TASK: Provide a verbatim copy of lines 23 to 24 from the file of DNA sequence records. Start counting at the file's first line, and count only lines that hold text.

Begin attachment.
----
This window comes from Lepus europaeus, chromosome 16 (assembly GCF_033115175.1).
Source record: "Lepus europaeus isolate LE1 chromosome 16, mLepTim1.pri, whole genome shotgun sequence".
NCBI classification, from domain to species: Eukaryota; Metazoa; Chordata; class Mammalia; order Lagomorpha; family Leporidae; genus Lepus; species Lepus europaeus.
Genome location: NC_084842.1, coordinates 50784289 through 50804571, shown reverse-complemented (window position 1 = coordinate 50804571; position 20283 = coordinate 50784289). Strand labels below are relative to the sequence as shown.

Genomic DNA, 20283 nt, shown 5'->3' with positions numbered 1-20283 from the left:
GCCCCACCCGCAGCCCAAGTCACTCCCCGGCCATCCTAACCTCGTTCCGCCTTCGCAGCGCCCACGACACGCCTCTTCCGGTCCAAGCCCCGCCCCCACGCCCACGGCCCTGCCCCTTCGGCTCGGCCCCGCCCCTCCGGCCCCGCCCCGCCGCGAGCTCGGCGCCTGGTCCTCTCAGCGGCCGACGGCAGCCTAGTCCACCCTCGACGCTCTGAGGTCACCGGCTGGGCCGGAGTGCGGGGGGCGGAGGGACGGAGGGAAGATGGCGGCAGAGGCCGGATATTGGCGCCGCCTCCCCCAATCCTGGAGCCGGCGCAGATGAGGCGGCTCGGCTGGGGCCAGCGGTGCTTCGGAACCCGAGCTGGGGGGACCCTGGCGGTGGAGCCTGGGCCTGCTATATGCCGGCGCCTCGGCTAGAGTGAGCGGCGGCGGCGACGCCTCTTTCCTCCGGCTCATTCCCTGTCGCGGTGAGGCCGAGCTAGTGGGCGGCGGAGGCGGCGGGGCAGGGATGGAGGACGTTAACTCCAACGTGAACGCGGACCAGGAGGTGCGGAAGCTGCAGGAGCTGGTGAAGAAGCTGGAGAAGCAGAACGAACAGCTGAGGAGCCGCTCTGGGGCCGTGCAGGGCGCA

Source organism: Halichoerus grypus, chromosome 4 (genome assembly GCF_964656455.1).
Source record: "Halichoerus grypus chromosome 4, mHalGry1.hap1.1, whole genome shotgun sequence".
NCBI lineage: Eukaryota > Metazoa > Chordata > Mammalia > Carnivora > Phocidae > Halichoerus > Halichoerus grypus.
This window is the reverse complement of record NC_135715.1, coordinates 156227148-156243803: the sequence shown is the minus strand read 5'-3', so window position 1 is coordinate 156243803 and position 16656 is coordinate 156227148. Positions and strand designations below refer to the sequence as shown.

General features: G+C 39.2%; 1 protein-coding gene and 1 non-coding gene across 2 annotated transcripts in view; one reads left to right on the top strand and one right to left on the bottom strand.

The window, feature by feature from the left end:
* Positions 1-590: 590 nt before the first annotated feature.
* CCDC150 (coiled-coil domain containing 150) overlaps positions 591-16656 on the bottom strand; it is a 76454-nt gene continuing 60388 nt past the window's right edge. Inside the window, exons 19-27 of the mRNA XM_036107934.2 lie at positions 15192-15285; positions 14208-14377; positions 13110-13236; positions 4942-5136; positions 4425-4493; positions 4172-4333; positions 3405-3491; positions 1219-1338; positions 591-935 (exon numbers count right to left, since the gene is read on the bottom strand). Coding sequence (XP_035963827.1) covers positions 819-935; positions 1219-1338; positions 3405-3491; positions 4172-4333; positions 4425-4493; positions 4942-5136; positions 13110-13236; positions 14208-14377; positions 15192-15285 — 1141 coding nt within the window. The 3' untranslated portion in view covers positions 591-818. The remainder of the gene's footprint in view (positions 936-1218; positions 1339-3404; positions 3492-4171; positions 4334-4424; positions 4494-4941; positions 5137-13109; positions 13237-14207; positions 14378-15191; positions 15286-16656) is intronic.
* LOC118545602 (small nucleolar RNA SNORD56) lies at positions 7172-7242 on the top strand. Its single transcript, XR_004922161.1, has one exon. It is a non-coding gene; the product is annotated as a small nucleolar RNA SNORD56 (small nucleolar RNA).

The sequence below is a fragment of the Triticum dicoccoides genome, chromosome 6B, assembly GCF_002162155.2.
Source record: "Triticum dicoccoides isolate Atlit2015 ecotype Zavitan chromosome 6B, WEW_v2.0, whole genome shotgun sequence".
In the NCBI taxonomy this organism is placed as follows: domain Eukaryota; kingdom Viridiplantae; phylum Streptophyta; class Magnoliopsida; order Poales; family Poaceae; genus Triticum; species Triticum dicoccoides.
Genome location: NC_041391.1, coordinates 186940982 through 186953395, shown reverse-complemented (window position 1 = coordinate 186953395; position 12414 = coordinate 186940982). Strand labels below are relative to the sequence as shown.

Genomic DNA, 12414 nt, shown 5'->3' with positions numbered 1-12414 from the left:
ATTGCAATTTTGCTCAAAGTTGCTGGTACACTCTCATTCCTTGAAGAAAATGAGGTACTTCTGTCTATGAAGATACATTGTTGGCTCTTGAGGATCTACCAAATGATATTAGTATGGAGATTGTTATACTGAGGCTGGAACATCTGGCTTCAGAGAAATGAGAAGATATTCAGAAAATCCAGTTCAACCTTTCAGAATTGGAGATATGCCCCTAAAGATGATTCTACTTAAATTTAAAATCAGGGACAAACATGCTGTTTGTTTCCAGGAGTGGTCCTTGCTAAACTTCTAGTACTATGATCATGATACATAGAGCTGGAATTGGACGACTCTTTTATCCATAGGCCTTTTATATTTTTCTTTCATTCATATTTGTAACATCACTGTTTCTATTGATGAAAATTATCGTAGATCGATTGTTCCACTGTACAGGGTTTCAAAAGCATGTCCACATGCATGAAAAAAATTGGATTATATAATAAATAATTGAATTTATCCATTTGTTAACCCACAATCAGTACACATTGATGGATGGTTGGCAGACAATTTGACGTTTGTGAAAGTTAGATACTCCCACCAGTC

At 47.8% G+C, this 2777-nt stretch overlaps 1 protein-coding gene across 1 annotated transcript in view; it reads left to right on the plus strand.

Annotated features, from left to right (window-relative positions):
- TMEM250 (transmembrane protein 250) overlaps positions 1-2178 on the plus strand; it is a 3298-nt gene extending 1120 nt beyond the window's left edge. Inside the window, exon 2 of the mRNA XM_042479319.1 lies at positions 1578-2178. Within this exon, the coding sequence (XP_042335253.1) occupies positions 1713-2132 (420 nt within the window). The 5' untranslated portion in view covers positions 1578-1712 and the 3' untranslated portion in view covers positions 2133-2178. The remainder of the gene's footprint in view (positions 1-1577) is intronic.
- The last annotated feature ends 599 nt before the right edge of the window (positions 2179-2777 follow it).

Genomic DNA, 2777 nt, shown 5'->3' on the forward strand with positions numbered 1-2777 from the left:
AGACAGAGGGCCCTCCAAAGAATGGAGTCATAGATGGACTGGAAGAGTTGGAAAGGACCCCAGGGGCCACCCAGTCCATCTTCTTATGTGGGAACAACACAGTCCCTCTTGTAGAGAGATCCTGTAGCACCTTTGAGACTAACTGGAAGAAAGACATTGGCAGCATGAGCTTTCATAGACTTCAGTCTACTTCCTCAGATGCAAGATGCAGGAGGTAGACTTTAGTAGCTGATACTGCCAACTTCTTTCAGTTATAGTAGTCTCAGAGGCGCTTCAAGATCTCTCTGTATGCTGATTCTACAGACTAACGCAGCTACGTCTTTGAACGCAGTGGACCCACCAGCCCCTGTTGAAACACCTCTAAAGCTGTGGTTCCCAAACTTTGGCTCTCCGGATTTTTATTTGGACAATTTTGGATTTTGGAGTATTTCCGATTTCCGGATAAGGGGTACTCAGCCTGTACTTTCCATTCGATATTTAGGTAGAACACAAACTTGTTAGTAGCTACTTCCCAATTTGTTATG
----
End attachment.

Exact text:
Annotated features, from left to right (window-relative positions):
- TMEM250 (transmembrane protein 250) overlaps positions 1-2178 on the plus strand; it is a 3298-nt gene extending 1120 nt beyond the window's left edge. Inside the window, exon 2 of the mRNA XM_042479319.1 lies at positions 1578-2178. Within this exon, the coding sequence (XP_042335253.1) occupies positions 1713-2132 (420 nt within the window). The 5' untranslated portion in view covers positions 1578-1712 and the 3' untranslated portion in view covers positions 2133-2178. The remainder of the gene's footprint in view (positions 1-1577) is intronic.